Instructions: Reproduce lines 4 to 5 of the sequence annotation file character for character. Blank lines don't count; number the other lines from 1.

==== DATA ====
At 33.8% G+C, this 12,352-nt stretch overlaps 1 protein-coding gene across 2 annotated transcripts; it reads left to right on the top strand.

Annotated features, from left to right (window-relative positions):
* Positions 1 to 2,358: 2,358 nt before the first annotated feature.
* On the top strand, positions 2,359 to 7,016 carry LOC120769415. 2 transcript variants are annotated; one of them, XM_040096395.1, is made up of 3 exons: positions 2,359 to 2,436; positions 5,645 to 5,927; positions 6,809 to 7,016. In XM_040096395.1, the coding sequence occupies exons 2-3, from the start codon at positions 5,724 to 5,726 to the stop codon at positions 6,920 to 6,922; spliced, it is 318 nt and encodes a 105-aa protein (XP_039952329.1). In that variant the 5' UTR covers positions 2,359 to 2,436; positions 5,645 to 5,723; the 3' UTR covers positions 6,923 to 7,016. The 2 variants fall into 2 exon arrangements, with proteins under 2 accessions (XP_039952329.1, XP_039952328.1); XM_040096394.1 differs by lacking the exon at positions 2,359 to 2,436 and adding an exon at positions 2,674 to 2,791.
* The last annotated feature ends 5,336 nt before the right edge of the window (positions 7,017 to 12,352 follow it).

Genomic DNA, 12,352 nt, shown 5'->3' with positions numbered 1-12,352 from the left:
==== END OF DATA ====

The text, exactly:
* On the top strand, positions 2,359 to 7,016 carry LOC120769415. 2 transcript variants are annotated; one of them, XM_040096395.1, is made up of 3 exons: positions 2,359 to 2,436; positions 5,645 to 5,927; positions 6,809 to 7,016. In XM_040096395.1, the coding sequence occupies exons 2-3, from the start codon at positions 5,724 to 5,726 to the stop codon at positions 6,920 to 6,922; spliced, it is 318 nt and encodes a 105-aa protein (XP_039952329.1). In that variant the 5' UTR covers positions 2,359 to 2,436; positions 5,645 to 5,723; the 3' UTR covers positions 6,923 to 7,016. The 2 variants fall into 2 exon arrangements, with proteins under 2 accessions (XP_039952329.1, XP_039952328.1); XM_040096394.1 differs by lacking the exon at positions 2,359 to 2,436 and adding an exon at positions 2,674 to 2,791.
* The last annotated feature ends 5,336 nt before the right edge of the window (positions 7,017 to 12,352 follow it).